Ben Perreira

My head's dropbox.

Month: September, 2012

Retail Discount

For about four years I worked in small retail stores for between $8 and $13 per hour. My paychecks were almost insulting, customers could be terrible and I hated standing on my feet all day.

But there is something that cannot be discounted in one’s education as a marketer – the experience one gets from having been on the ground floor of where consumers consume. This was not before ecommerce, but these stores didn’t have ecommerce platforms built out yet and access to attendant analytics. The only insight we had into our customers came from rudimentary software and what we saw, heard and felt on the sales floor.

Retail isn’t flashy and won’t buy you a badass car, but it’s a cheap lesson in what makes people tick.

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Incentives and Inverted Corruption

I was introduced to the movie Runaway Jury during a business law course two years ago and have seen it a couple more times since. It’s a great story. The protagonists hijack a jury to convince them to award a massive judgement for a shooting victim’s family from the gun company defendant.

Bloomberg ran an article today that details how the IRS awarded $104 million to a corporate whistleblower who exposed a UBS tax evasion scam. The gentleman in question worked for UBS, was complicit in the scam for years, and has served time in prison for his involvement. 

These stories have a lot in common. In Runaway Jury the payment goes to a victim who cannot possibly be compensated enough for the loss of her husband (plus a tidy extorted sum for the protagonists), and in the IRS case the money goes to one man who sold out his former lifestyle. The gun company is paying to dissuade other gun companies from making dangerous products, whereas the IRS is paying to incentivize those connected to scams to come forward.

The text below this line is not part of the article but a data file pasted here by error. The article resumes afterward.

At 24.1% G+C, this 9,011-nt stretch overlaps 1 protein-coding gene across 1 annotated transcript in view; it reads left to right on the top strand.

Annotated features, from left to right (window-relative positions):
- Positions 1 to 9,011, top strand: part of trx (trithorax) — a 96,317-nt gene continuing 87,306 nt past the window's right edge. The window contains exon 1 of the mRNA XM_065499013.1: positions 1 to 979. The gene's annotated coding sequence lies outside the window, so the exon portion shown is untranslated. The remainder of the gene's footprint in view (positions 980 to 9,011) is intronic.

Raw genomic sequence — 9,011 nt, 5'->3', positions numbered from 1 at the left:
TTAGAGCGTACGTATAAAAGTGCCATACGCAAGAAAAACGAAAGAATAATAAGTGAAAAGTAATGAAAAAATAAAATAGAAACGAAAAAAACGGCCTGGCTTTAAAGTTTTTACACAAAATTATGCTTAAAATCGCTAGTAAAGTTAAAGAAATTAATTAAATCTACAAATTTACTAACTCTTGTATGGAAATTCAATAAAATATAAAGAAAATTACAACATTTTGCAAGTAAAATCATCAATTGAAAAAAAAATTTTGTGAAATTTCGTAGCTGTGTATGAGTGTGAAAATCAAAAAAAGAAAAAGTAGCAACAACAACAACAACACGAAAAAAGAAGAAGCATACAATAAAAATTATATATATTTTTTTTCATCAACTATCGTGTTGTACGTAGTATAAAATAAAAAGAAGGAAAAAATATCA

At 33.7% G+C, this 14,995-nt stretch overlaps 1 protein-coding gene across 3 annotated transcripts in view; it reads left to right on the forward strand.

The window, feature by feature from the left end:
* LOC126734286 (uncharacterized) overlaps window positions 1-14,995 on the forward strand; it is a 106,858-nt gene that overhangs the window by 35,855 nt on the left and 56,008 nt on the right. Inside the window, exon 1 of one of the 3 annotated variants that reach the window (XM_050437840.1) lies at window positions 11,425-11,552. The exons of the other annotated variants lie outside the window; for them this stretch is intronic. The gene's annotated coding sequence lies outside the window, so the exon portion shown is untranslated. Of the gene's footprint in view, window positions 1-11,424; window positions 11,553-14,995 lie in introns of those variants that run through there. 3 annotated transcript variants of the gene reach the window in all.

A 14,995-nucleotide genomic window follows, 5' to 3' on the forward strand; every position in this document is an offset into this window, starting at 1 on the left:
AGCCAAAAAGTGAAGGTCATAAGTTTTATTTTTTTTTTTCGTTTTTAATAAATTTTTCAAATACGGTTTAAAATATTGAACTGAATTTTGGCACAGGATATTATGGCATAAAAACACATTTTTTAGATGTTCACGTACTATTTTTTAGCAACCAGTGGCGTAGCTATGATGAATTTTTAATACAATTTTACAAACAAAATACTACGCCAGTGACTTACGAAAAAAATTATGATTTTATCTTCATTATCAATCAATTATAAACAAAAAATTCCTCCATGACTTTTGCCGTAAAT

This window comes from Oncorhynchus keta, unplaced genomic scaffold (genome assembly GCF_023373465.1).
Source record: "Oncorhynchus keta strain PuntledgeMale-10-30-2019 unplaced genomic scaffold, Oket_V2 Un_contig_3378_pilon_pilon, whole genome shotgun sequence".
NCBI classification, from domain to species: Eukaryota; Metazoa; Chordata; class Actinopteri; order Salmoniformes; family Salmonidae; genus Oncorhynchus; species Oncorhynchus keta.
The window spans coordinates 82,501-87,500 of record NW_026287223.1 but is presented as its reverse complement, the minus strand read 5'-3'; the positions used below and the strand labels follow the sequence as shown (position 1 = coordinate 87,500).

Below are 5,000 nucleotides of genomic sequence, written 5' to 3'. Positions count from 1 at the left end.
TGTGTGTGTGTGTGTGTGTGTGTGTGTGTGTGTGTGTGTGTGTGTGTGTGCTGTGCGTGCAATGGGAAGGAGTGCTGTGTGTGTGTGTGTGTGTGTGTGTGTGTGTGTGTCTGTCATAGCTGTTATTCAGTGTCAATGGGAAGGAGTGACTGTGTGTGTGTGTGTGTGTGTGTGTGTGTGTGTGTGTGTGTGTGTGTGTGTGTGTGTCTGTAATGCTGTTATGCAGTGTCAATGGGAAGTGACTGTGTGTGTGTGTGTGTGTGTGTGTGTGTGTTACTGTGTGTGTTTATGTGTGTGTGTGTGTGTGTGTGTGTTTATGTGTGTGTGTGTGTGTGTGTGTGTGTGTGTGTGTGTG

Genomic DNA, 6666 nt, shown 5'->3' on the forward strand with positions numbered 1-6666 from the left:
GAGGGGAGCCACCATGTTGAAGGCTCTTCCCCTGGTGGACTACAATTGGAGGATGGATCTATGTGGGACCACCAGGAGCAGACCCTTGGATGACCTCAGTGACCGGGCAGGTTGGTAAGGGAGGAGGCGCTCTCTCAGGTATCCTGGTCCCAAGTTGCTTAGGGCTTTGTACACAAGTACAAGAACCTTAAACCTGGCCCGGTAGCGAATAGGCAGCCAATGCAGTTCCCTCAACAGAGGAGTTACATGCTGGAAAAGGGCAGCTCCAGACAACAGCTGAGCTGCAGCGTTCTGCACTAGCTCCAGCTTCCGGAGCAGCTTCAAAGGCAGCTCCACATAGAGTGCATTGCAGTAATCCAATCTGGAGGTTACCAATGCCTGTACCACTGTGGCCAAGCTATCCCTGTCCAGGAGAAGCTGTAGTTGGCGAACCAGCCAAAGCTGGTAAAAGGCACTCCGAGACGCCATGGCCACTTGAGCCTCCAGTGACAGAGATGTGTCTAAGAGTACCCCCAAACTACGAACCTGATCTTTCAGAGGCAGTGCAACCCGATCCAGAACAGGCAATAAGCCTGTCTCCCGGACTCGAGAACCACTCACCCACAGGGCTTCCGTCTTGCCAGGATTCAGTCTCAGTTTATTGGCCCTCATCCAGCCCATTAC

Sure, the whistleblower’s actions may net much more than $104 million in tax revenue for the United States government, but what kind of message does this send vis-a-vis ethics in business? Are we only supposed to do the right thing when a nine-figure payoff is dangled in front of us? Or as a business, are we only supposed to create safe products when we know a jury may bring down the hammer with a crippling judgement?

For the whistleblower case, if corruption is businesspeople paying the government for favors, is this simply the inverse of corruption? And is the inverse of corruption any more desirable than traditional corruption?

Internet Strategy

I follow almost eight hundred people/ organizations on Twitter, many of whom are in the digital media business. I read several articles a day on the state of the business, new technologies, where current leaders are going, who is going to pull ahead, etc. It’s easy to get lost in the hype of technology as world changer and be-all-end-all.

The technology is a vehicle. A phenomenal and powerful vehicle, but one that requires context. Michael Porter knew this in 2001 when the bubble was about to burst. People have to know how to use the tools. They need to immediately see how they will impact their days, which are becoming increasingly pulled in different directions by ways to “save them time.” At the same time, management looks after the bottom line. As internet technology evolves and develops nuance, it is up to users, buyers, managers, entrepreneurs, consumers and investors to optimize how tools fit into our daily lives, not the other way around.